Frankly, a year ago, when we first heard of Jason Forslund's suggestion that the Casino Reinvestment Development Authority build a skate park in Atlantic City, we grimaced.
Really? Skateboarders and BMX riders are going to save the city? The skating and BMX culture is not exactly what you would call a traditional draw in a casino town.
Plus, skate parks have rarely worked in the towns that have built them. Vandalism, rowdiness and other misbehavior have caused most of those towns to close the skate parks they built.
But we are beginning to think that Forslund, a 26-year-old tattoo artist from Ventnor who has been pushing the skate-park idea for more than a year, is on to something.
Particularly, especially - and perhaps only - if the CRDA follows through on the current plan to put the skate park on an empty lot adjacent to the Tanger Outlets at The Walk.
CRDA Executive Director John Palmieri seems to get it. "We don't want it to be stuck in some corner of an unused part of the city," he has said.
But apparently some on the CRDA committee that has vetted the idea think that the lot near The Walk is potentially too valuable a commercial property to be used as a skate park. So while the CRDA has approved the concept, there is a search under way for another site.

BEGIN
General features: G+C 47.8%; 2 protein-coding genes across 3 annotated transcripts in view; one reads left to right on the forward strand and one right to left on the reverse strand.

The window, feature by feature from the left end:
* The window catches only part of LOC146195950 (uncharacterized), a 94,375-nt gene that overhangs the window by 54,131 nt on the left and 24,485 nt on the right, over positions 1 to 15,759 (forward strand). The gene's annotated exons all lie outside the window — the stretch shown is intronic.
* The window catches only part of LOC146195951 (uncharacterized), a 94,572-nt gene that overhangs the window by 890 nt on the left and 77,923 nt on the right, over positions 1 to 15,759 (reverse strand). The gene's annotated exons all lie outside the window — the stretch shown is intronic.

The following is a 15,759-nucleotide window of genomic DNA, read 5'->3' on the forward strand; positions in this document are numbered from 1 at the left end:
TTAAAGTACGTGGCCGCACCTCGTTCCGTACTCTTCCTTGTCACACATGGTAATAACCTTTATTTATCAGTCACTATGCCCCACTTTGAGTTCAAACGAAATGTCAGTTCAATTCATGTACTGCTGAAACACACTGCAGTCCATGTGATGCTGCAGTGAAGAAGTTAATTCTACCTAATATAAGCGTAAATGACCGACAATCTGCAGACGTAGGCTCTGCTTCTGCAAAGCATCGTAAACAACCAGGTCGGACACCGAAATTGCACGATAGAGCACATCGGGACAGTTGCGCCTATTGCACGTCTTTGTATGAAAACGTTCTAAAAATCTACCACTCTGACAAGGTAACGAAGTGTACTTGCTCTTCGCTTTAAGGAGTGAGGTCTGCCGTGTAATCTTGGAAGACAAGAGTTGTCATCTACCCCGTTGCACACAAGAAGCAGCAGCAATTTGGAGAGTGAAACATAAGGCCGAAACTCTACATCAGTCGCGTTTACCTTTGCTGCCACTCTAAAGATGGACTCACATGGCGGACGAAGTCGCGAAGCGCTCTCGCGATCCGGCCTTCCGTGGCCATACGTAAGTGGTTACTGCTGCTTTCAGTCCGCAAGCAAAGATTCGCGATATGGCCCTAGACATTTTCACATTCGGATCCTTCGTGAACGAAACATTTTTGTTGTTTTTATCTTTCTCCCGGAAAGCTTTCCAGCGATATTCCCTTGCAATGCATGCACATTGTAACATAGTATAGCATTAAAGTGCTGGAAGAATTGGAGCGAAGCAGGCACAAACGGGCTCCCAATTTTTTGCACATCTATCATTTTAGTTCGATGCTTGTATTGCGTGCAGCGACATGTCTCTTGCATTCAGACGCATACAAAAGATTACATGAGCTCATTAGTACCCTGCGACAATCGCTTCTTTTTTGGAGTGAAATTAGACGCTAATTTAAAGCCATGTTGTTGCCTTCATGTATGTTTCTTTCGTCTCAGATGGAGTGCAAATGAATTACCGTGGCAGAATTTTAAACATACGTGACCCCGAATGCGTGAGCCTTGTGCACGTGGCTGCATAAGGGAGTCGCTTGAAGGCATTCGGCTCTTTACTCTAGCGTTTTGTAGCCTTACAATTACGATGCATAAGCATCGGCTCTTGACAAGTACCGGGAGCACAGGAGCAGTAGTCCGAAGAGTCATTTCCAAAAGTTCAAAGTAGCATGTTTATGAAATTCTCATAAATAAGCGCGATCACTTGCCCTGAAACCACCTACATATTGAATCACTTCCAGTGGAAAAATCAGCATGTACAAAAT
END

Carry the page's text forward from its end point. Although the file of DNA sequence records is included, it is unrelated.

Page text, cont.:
This is a case where the skaters may actually have a better handle on the redevelopment of the city than the professionals. As several of them noted in letters to the editor Monday, having a supervised, professionally managed skate park in the middle of a busy part of the city, with The Walk's restaurants and shops right there, would create a great synergy. One parent could watch the children skate while another shopped. The whole family could go out to eat afterward. Not to mention the easy access to and from the train station - skaters from all over South Jersey could easily get to this park.
But, as Forslund said, "If you moved this thing even five blocks away, I could see parents saying, 'There's no way I'm taking you there.'"
The currently proposed location seems perfect to us - perfect for skaters, perfect for the city, perfect for The Walk.
Sure, using a skate park to draw people to the city is an unusual, edgy, risky idea. But again, as Forslund said back in November (he's a quotable guy), "You're starting a culture right there, you're starting a scene ... that's something that Atlantic City doesn't have and totally could."
And if the proposed $850,000 skate park doesn't work out? The investment is not huge. The skate park can be dismantled, and the lot can be used for something else.
But if you ask us, a skate park in that location is worth a try.